C. New Testament Analysis

1. Abraham as hero of faith

By faith Abraham, when he was called to go out into a place which he should after receive for an inheritance, obeyed; and he went out, not knowing whither he went. By faith he sojourned in the land of promise, as in a strange country, dwelling in tabernacles with Isaac and Jacob, the heirs with him of the same promise: For he looked for a city which hath foundations, whose builder and maker is God (Hebrews 11:8-10).


II. Abram’s Relationship with God (Gen. 15:1-17; Gen. 15:27)

The crux of the Abrahamic narrative is Abram’s relationship with God. On either side of that pivot is material dealing with Abram’s relationship with surrounding peoples. We would like to deal firstly with his relationship with God, then gather the material either side of that together.

A. General Analysis

a God’s covenant promises (Gen. 15:1-21)

b Abram’s failure (Gen. 16:1-16)

a’ Abraham’s covenant faithfulness (Gen. 17:1-27)

B. Detailed Analysis

1. Dark background

The promises of chapter 15 appear against a dark background of famine and temporary exile in Egypt (Gen. 12), a dispute with his nephew (Gen. 13), and regional war (Gen. 14). Because he had remained childless he had followed the Mesopotamian practice of adopting a slave (Eliezer of Damascus) to inherit his wealth. But in chapter 15 God intervened to remind Abram of the original promises and to assure him that he would have an heir, and that heir would be a biological son.
Abram’s reward for faith was much greater than anything the King of Sodom offered him. Only God could reward Abram with innumerable offspring and possession of a land presently occupied by others

2. Historical Prologue (Gen. 15:7)

“I am the Lord who brought you out.” Most ancient Near Eastern covenants began with a historical prologue. There is a deliberate paralleling with Israel’s Exodus and the subsequent “Mosaic Covenant” (Ex. 20:2). Both Abram’s and Israel’s exodus were critical nation-forming events for Israel.

3. Covenant Promises

The covenant promises made to Abraham over chapters 12-17 may be summarized as follows:
Abraham will be uniquely blessed by God.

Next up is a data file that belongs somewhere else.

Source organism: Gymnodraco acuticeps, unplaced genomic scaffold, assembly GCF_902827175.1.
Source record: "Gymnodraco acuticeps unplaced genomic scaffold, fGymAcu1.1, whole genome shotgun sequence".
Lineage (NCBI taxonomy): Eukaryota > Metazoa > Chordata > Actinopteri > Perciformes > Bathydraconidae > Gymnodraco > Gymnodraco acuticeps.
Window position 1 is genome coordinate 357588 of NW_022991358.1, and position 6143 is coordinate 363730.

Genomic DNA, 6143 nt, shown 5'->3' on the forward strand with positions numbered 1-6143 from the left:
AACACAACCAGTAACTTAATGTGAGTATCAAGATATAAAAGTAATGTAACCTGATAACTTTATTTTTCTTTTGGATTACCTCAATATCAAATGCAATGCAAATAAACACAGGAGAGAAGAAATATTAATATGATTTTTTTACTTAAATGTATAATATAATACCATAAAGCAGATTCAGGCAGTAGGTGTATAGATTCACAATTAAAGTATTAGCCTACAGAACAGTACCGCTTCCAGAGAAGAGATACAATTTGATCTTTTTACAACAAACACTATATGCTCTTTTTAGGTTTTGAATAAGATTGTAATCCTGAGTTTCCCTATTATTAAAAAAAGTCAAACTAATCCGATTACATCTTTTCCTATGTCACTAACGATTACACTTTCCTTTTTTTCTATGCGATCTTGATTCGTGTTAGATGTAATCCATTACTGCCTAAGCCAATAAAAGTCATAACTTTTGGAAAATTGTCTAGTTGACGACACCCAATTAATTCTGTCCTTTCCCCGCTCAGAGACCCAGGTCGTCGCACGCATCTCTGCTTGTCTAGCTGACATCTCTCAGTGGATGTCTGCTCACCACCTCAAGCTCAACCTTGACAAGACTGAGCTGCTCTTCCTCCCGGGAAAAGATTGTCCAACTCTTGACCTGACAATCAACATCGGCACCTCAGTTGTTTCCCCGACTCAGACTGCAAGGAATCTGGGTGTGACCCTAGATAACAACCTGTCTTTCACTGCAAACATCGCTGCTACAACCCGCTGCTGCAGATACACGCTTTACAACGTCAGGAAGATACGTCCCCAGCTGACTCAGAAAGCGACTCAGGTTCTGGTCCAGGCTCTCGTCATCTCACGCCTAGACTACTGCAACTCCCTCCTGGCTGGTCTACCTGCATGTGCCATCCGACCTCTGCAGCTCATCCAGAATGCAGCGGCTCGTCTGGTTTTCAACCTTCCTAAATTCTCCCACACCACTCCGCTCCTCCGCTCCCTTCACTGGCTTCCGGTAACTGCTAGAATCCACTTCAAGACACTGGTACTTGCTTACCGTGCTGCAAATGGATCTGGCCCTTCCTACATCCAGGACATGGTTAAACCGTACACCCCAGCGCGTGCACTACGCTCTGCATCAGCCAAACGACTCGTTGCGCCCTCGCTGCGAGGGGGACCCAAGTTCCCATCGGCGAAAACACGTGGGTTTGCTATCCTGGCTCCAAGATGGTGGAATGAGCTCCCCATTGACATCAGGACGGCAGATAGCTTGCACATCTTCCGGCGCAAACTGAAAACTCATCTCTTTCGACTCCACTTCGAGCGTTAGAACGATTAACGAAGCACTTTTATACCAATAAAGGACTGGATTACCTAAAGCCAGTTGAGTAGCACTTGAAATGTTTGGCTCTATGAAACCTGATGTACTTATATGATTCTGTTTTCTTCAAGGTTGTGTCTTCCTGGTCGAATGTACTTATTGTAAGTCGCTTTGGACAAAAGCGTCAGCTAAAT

Abraham’s name will become great.
Abraham and Sarah will have innumerable descendants.
Abraham and Sarah’s descendants will include royalty.
Abraham’s descendants will receive the land of Canaan.
Abraham and his descendants will enjoy a personal relationship with God.
Abraham will be a source of blessing for the Gentiles.
Abraham’s blessings will have everlasting implications.

4. Covenant Cutting (Genesis 15)

The usual way to seal a covenant in the ancient Near East was to cut an animal and put the pieces on each side of a path. The covenanters then walked between the pieces together. In doing this they were effectively saying: “Let me be cut in pieces if I break my promise.” This is why for Abram this vision was a nightmare. He had previously committed himself to taking the Promised Land, and now he was to confirm this by passing through the pieces. Then a smoking pot and flaming torch appeared, both of which represented God in theophany. The original readers would have associated this with the pillar of fire and cloud. However, instead of both God and Abram passing through the pieces together, God in theophany passes through them alone, by Himself. God was effectively saying to Abram: “I will give you the land, and if I don’t let me be cut in pieces.” He takes on the responsibility unilaterally, and swears “upon his own life” that He will give Abram the promises without Abram’s own efforts.
This emphasizes the promise/divine side of the Abrahamic covenant. To reach destiny as God’s image Abram/Israel must take their eyes off of their own impotence and trust in God alone.
Moses’ Message: God has sworn, to His own destruction, that we will enter the Promised Land.

5. The Sins of the Amorites not yet full (Gen. 15:16)

Amorites represent the ungodly nations of Canaan (Gen. 15:19-21). Just as God did not send the flood until the earth’s corruption had reached a certain advanced stage (Gen. 6:5; Gen. 6:12), so he would not destroy Sodom and Gomorrah until its corruption was so advanced that not even ten righteous people were left in it (Gen. 18:22-33).
Moses’ Message: Israel’s conquest and settlement of Canaan is based on God’s absolute justice, not on naked aggression.

6. Covenant Failure (Genesis 16)

God promised Abram a child but God’s timing was too slow for Abram. He therefore used Hagar as a surrogate mother. This was culturally acceptable but it was not acceptable to God.